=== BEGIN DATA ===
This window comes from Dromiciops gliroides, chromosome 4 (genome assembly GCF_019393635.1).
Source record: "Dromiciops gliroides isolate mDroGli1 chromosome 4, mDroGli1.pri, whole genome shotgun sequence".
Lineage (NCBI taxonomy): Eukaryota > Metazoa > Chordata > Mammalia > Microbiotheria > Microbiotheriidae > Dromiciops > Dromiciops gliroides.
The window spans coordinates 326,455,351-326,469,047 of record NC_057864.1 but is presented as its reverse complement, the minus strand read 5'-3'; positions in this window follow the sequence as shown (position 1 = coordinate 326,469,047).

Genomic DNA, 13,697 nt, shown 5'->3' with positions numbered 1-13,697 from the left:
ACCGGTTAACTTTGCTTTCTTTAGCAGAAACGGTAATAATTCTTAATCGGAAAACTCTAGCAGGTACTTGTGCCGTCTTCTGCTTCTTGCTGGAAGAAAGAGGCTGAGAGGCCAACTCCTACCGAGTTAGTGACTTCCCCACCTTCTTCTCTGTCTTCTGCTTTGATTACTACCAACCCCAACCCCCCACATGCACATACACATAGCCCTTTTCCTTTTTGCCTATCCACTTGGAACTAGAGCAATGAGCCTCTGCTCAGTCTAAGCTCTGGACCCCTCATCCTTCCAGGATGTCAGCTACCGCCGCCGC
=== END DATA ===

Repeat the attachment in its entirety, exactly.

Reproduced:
This window comes from Dromiciops gliroides, chromosome 4 (genome assembly GCF_019393635.1).
Source record: "Dromiciops gliroides isolate mDroGli1 chromosome 4, mDroGli1.pri, whole genome shotgun sequence".
Lineage (NCBI taxonomy): Eukaryota > Metazoa > Chordata > Mammalia > Microbiotheria > Microbiotheriidae > Dromiciops > Dromiciops gliroides.
The window spans coordinates 326,455,351-326,469,047 of record NC_057864.1 but is presented as its reverse complement, the minus strand read 5'-3'; positions in this window follow the sequence as shown (position 1 = coordinate 326,469,047).

Genomic DNA, 13,697 nt, shown 5'->3' with positions numbered 1-13,697 from the left:
ACCGGTTAACTTTGCTTTCTTTAGCAGAAACGGTAATAATTCTTAATCGGAAAACTCTAGCAGGTACTTGTGCCGTCTTCTGCTTCTTGCTGGAAGAAAGAGGCTGAGAGGCCAACTCCTACCGAGTTAGTGACTTCCCCACCTTCTTCTCTGTCTTCTGCTTTGATTACTACCAACCCCAACCCCCCACATGCACATACACATAGCCCTTTTCCTTTTTGCCTATCCACTTGGAACTAGAGCAATGAGCCTCTGCTCAGTCTAAGCTCTGGACCCCTCATCCTTCCAGGATGTCAGCTACCGCCGCCGC